Today, Victor, my 12-year-old schnoodle, tore the screen out of the back door of the houseboat. It’s day three of our Great Canadian Houseboat Adventure through the 1000 Islands with two people and two dogs.
“There goes the deposit.” This is an on-going joke throughout the trip, though this time I mean it. I should have known better. This is not Victor’s first offence. He’s been a screen-wrecker since birth.
Welcome to Day Three of the Thousand Islands Dog-friendly Houseboat Adventure
Today, we get really adventurous (for us) and decide to navigate our way to Rockport, Ontario (one of the few gas stations we can get the houseboat into) then south passed the American/Canadian border and onto Heart Island, home of Boldt Castle. Unfortunately, Boldt isn’t dog friendly, not even in the gardens, so Victor and Sasha, a brown lab, have to stay on the boat for about an hour while we’re gone.
Leaving the dogs on the houseboat doesn’t go over well. Hence the infraction.
Luckily the window is down too far for Victor to crawl out. Otherwise, we would have spent the afternoon tracking down a black poodle-like dog running around the grounds of this crazy expansive never-completed edifice to love or ego (depending on which story you believe) now owned and gradually restored by The U.S. Thousand Islands International Bridge Authority.
In the early 20th Century, George Boldt a multi-millionaire thanks to hotel investments that included the original Waldorf Astoria in New York City (where he allegedly invented 1000 Island dressing, inspired by this area) decided to build a mega castle sparing no expense.
Boldt Castle was to have marble floors, ornate ceilings, inlay wood flooring, three-level wooden staircase, 100 bed-rooms, three dining rooms, ballroom, pool, Italian gardens and a guest house (or kids’ castle) complete with bowling alley. It makes Toronto’s Casa Loma look like a reasonable dream.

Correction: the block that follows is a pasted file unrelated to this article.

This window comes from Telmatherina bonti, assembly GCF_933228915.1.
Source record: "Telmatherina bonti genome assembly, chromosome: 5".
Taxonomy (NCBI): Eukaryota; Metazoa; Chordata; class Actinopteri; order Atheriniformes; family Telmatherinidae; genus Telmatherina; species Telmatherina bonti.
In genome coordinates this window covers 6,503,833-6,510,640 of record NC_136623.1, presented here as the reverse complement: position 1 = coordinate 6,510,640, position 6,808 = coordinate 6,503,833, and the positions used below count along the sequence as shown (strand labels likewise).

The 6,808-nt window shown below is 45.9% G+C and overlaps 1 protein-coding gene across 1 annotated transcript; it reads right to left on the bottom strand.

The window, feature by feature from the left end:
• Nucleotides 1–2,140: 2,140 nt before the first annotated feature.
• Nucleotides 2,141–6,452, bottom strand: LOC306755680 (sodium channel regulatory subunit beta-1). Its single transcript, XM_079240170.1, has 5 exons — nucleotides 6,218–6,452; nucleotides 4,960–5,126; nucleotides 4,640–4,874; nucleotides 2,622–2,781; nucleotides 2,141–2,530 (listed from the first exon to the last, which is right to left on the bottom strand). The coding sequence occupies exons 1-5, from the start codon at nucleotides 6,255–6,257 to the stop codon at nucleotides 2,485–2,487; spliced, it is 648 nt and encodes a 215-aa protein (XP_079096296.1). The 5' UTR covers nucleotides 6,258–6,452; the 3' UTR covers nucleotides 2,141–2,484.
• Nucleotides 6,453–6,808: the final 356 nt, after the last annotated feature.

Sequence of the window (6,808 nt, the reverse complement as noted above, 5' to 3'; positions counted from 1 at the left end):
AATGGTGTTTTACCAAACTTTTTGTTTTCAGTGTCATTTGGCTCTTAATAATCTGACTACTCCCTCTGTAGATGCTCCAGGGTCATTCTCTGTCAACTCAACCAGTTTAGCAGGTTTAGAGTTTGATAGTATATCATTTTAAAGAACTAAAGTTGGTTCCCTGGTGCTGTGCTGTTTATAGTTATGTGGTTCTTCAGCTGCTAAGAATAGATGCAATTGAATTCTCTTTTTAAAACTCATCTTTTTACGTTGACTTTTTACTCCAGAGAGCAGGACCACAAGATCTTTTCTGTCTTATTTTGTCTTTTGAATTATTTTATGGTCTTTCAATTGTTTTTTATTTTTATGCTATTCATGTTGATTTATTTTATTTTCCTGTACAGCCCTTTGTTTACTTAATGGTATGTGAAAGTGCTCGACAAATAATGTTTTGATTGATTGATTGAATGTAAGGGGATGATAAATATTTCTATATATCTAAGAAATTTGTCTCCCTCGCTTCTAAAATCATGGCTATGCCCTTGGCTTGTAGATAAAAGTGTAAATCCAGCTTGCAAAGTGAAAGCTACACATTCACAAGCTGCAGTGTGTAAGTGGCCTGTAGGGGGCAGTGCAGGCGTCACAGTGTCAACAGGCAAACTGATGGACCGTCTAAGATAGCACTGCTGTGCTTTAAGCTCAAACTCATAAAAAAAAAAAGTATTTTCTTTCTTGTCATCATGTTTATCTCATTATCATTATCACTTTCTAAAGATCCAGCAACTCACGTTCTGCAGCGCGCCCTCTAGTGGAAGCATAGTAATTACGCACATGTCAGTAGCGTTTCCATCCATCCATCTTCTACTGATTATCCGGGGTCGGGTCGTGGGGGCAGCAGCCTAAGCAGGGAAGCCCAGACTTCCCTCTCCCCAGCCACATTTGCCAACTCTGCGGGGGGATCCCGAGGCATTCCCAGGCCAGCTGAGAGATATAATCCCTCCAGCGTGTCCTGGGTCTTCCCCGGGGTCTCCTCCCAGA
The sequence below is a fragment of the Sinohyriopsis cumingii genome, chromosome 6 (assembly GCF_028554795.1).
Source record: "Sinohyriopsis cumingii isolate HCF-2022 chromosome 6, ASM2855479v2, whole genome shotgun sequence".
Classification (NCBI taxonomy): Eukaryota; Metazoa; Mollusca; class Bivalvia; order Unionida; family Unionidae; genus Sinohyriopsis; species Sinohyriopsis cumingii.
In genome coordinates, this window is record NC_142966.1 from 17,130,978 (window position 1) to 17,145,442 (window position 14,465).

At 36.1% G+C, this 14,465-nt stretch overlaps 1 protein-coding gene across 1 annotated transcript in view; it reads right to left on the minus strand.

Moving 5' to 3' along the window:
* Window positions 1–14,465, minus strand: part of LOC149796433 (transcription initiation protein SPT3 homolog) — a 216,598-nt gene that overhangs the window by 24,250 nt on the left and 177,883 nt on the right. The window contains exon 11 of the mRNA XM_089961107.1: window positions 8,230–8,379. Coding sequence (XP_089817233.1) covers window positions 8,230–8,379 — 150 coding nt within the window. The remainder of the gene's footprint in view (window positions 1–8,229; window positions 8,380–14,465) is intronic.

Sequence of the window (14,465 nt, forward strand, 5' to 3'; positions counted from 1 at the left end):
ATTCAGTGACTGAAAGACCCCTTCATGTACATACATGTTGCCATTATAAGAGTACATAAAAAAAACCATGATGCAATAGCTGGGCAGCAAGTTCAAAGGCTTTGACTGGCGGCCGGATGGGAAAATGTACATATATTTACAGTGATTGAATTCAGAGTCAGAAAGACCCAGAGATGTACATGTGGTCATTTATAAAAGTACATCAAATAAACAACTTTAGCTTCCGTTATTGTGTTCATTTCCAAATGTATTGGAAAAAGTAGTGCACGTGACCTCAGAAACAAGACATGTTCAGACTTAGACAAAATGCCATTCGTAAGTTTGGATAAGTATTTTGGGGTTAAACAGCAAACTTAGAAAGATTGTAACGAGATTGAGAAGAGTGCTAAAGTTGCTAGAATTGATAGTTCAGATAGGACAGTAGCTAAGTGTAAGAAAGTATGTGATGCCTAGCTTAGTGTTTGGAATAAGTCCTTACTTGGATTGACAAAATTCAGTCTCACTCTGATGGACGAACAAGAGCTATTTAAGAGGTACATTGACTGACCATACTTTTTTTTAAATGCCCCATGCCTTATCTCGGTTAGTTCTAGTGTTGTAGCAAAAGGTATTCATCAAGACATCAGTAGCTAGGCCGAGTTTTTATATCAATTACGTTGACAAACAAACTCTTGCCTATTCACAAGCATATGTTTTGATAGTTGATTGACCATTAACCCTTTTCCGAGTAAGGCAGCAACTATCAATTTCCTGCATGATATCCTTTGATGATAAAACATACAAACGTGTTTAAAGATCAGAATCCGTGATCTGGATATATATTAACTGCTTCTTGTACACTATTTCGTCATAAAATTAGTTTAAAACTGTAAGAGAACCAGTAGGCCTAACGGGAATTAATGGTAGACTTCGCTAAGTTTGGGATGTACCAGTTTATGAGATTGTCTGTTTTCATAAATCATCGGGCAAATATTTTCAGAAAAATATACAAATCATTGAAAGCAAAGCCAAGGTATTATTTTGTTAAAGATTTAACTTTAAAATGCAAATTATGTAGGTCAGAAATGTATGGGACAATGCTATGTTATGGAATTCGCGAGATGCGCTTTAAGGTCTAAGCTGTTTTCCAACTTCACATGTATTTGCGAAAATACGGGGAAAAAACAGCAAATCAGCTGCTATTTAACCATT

The story goes he was building this mansion for his wife, the love of his life, and when she died unexpectedly five years into the project, he abandon the half-finished property never to step foot here again.
Or, as one local told us, “That’s bullshit. He ran out of money.”
Likely, there’s some accuracy in both versions.
Here’s what else is true: Boldt Castle stood empty for 73 years, left virtually abandoned then looted for copper pipes and covered in graffiti by partiers who spent the 1960s finding the Age of Aquarius here. In 1977, the Bridge Authority began the to-date $39 million dollar restoration. It’s far from complete but an interesting process to witness.
First though – check in at American customs. We have papers for the dogs too, though the men stationed at this not so dangerous post are not very interested. Then we leave the dogs on the boat to their own supervision.
A word of advice: if you take your houseboat here, don’t follow one of the tour boats back to Canada. They make a detour into the widest part of the St. Lawrence River where the freighters come through. Yes, those giant-ass-can-kill-us ocean boats. The idea that we’d encounter one scares the hell out of me so we 180 it out of there.
Somehow, we make it back to Rockport’s dock to check in with Canadian Customs via phone.
While fussing with equipment on the boat, I hear a voice far behind me: “Hey little dog, you should be on your boat.” I turn to see Victor hightailing it up the hill to dry land. Crap.
Next stop: (once everyone is accounted for) Mulcaster Island and the Glenhouse Resort for the much talked about Prime Rib dinner. However, I’m up for corn-meal encrusted pickerel with a glass of Merlot. (Hey, I didn’t say we were roughing it).
Sidenote: Victor is sporting the Outback Jack doggie life jacket. (affiliate link). He has two: one green and one pink. There’s handles so we can carry him like a suitcase. Great for lifting on and off boats.